Captain America: The Winter Soldier Anthony Russo and Joe Russo
Published Apr 04, 2014"There is nothing more horrifying," intones a shadowy menace late in this film, "than a miracle." Perhaps. But, as Captain America: The Winter Soldier so entertainingly suggests, it is not God, but humanity itself, that poses our gravest threat. The big bad here isn't aliens or Norse deities or inexplicable monsters; it's human insecurity and fear, plain and simple.
An intensely liberal film — it asks many of the same questions posed by the highly conservative Dark Knight series and offers profoundly different answers — The Winter Soldier stands out not just for its many pleasures as an escape into an action-jacked fantasy world, but also for its valiant effort to confront real life questions about surveillance, secrecy and even drone strikes.
Set two years after the events of The Avengers, this sequel to the rollicking, underrated first Captain America film is not only the top entry thus far in the Marvel Universe, it is one of the best superhero films I've seen. Intensely violent (don't take the kids), sharply witty, and surprisingly complex, The Winter Soldier finds Captain America (Chris Evans) teaming up with Black Widow (Scarlett Johansson) and Falcon (Anthony Mackie) in an effort to uncover a far-reaching conspiracy within the ranks of S.H.I.E.L.D.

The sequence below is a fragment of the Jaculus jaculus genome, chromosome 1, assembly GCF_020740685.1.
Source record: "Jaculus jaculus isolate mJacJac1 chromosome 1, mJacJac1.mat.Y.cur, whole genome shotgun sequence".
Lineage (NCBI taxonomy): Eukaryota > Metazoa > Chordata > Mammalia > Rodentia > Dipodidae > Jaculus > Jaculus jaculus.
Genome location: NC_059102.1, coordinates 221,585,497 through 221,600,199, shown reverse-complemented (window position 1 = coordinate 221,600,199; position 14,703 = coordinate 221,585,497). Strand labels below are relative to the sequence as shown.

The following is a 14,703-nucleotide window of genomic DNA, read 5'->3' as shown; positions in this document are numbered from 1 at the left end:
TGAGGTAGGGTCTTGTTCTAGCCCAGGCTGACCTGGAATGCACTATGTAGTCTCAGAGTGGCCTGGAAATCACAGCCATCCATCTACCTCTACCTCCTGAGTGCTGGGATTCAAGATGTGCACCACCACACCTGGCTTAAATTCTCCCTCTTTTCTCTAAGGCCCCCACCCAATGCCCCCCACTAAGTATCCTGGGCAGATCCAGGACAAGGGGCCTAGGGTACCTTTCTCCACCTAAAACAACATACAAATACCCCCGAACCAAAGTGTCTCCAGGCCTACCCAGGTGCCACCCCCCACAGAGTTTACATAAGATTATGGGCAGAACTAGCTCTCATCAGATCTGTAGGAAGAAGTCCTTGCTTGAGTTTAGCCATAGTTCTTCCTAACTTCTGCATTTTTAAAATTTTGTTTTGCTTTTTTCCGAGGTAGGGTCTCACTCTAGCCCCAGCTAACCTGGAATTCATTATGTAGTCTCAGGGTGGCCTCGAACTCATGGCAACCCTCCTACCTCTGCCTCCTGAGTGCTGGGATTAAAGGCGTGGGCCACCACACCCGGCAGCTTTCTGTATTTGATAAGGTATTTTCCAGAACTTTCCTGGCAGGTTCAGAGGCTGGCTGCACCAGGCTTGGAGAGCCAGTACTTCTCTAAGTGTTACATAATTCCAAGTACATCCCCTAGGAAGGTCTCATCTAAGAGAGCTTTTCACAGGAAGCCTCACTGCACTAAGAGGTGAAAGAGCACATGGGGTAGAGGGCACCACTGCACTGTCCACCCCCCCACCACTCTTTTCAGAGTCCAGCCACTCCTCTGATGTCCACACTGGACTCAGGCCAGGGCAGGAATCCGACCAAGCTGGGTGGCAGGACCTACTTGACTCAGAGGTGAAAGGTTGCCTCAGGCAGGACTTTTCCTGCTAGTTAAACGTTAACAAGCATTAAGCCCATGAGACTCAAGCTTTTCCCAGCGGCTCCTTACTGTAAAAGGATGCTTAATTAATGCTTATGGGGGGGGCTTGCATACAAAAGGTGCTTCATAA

Along the way, familiar faces abound, from Samuel L. Jackson as Nick Fury and Cobie Smulders as Agent Maria Hill to a scene-stealing Robert Redford as head of the global security council and a random (but welcome) Gary Shandling as a naughty congressman. Everyone, including the audience, is having a hell of a lot of fun.
Captain America has always been a tricky character to make interesting; he is certainly hard to make cool. He appears to be, by his very name, symbolic of American hubris, of the deeply dubious idea of American righteousness in its pursuit of security. To its great credit, The Winter Soldier, which (kind of amazingly) shares its name with the 1971 investigation into American war crimes in Vietnam(!), confronts this problem head-on.
Eschewing the frothy, Indiana Jones-ish feel of its predecessor (it was, after all, a film about a bunch of Nazis trying to win World War II using a volatile otherworldly device), The Winter Soldier follows a much darker, and so much more relevant, path. In his quest to tear down the military-security-industrial complex, Captain America becomes, in effect, a patriotic whistleblower, scourge of the deep state. Our proof through the night?